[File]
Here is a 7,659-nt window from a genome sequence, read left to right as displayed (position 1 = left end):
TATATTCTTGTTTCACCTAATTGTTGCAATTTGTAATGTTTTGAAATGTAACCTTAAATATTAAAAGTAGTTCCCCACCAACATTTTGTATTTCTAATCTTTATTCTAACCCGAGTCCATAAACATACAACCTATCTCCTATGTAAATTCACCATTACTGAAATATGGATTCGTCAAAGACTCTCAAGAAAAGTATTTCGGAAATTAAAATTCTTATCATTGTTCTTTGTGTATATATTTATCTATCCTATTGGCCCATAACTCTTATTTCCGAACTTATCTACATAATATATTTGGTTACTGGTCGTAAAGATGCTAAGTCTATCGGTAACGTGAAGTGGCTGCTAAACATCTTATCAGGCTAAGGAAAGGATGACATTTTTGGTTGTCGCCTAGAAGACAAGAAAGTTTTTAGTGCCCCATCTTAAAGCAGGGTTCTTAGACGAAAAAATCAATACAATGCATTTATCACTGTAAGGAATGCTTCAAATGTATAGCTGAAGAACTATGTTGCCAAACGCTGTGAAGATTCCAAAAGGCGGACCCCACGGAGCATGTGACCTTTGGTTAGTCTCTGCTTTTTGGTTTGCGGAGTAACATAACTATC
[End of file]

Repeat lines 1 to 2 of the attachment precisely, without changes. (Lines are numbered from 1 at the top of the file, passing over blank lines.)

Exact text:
Here is a 7,659-nt window from a genome sequence, read left to right as displayed (position 1 = left end):
TATATTCTTGTTTCACCTAATTGTTGCAATTTGTAATGTTTTGAAATGTAACCTTAAATATTAAAAGTAGTTCCCCACCAACATTTTGTATTTCTAATCTTTATTCTAACCCGAGTCCATAAACATACAACCTATCTCCTATGTAAATTCACCATTACTGAAATATGGATTCGTCAAAGACTCTCAAGAAAAGTATTTCGGAAATTAAAATTCTTATCATTGTTCTTTGTGTATATATTTATCTATCCTATTGGCCCATAACTCTTATTTCCGAACTTATCTACATAATATATTTGGTTACTGGTCGTAAAGATGCTAAGTCTATCGGTAACGTGAAGTGGCTGCTAAACATCTTATCAGGCTAAGGAAAGGATGACATTTTTGGTTGTCGCCTAGAAGACAAGAAAGTTTTTAGTGCCCCATCTTAAAGCAGGGTTCTTAGACGAAAAAATCAATACAATGCATTTATCACTGTAAGGAATGCTTCAAATGTATAGCTGAAGAACTATGTTGCCAAACGCTGTGAAGATTCCAAAAGGCGGACCCCACGGAGCATGTGACCTTTGGTTAGTCTCTGCTTTTTGGTTTGCGGAGTAACATAACTATC